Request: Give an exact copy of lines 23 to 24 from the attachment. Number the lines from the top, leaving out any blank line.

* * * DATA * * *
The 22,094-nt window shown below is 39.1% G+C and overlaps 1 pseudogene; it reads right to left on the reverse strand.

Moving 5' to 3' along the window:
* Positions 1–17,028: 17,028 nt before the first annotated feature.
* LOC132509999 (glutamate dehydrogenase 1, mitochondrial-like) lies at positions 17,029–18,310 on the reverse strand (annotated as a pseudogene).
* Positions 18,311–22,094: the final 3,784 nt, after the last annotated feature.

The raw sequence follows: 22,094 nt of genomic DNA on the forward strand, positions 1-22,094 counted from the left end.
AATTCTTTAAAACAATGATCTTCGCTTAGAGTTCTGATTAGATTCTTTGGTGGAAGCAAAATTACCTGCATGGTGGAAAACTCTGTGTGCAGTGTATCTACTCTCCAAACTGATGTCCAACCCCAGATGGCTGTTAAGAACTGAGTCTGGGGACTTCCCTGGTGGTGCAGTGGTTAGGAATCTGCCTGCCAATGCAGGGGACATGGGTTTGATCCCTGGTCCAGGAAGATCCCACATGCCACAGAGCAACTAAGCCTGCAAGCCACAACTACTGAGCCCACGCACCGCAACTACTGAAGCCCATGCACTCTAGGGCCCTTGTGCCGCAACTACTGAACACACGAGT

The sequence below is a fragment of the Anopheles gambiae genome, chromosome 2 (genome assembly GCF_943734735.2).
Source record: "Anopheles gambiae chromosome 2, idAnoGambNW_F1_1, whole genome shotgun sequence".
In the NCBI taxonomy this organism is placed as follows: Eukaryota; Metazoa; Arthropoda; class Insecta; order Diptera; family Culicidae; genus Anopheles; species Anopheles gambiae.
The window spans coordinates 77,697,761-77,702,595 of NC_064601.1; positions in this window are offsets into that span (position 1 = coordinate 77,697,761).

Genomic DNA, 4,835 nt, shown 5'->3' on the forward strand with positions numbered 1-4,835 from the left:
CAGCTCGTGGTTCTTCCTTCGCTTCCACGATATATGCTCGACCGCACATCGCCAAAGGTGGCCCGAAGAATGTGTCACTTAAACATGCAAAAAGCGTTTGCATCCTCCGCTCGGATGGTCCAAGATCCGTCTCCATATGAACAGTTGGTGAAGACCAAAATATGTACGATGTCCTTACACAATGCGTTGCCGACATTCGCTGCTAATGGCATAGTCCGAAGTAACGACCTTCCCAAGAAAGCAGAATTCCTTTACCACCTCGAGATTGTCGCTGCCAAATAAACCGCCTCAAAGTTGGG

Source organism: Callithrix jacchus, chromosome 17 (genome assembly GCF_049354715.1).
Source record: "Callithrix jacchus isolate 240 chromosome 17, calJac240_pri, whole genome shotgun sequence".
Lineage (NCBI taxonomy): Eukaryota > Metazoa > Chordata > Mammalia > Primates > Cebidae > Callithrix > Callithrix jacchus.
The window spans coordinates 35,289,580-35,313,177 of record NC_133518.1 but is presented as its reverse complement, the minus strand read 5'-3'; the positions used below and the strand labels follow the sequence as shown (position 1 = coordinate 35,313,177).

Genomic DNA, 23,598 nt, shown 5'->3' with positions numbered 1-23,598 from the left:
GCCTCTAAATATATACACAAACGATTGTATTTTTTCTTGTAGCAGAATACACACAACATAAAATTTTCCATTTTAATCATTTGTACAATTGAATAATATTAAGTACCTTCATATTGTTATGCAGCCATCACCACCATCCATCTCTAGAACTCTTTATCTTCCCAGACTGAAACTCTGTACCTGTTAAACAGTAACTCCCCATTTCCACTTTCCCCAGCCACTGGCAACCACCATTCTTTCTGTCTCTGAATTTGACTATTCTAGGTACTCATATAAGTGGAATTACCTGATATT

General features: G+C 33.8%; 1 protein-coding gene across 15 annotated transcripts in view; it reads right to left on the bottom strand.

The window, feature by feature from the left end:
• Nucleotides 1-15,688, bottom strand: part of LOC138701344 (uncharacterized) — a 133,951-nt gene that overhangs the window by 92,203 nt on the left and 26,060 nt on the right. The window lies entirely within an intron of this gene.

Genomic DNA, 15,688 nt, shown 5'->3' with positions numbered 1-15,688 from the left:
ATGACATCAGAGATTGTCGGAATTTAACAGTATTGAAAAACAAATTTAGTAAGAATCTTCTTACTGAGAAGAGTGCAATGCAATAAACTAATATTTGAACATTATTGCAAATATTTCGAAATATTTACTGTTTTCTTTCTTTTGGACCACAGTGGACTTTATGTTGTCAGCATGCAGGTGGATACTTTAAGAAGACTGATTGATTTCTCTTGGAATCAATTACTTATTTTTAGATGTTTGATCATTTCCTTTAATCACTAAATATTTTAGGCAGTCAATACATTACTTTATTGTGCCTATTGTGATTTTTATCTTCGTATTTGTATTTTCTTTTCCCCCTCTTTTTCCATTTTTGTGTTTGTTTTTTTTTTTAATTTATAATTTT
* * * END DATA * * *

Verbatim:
Genomic DNA, 15,688 nt, shown 5'->3' with positions numbered 1-15,688 from the left:
ATGACATCAGAGATTGTCGGAATTTAACAGTATTGAAAAACAAATTTAGTAAGAATCTTCTTACTGAGAAGAGTGCAATGCAATAAACTAATATTTGAACATTATTGCAAATATTTCGAAATATTTACTGTTTTCTTTCTTTTGGACCACAGTGGACTTTATGTTGTCAGCATGCAGGTGGATACTTTAAGAAGACTGATTGATTTCTCTTGGAATCAATTACTTATTTTTAGATGTTTGATCATTTCCTTTAATCACTAAATATTTTAGGCAGTCAATACATTACTTTATTGTGCCTATTGTGATTTTTATCTTCGTATTTGTATTTTCTTTTCCCCCTCTTTTTCCATTTTTGTGTTTGTTTTTTTTTTTAATTTATAATTTT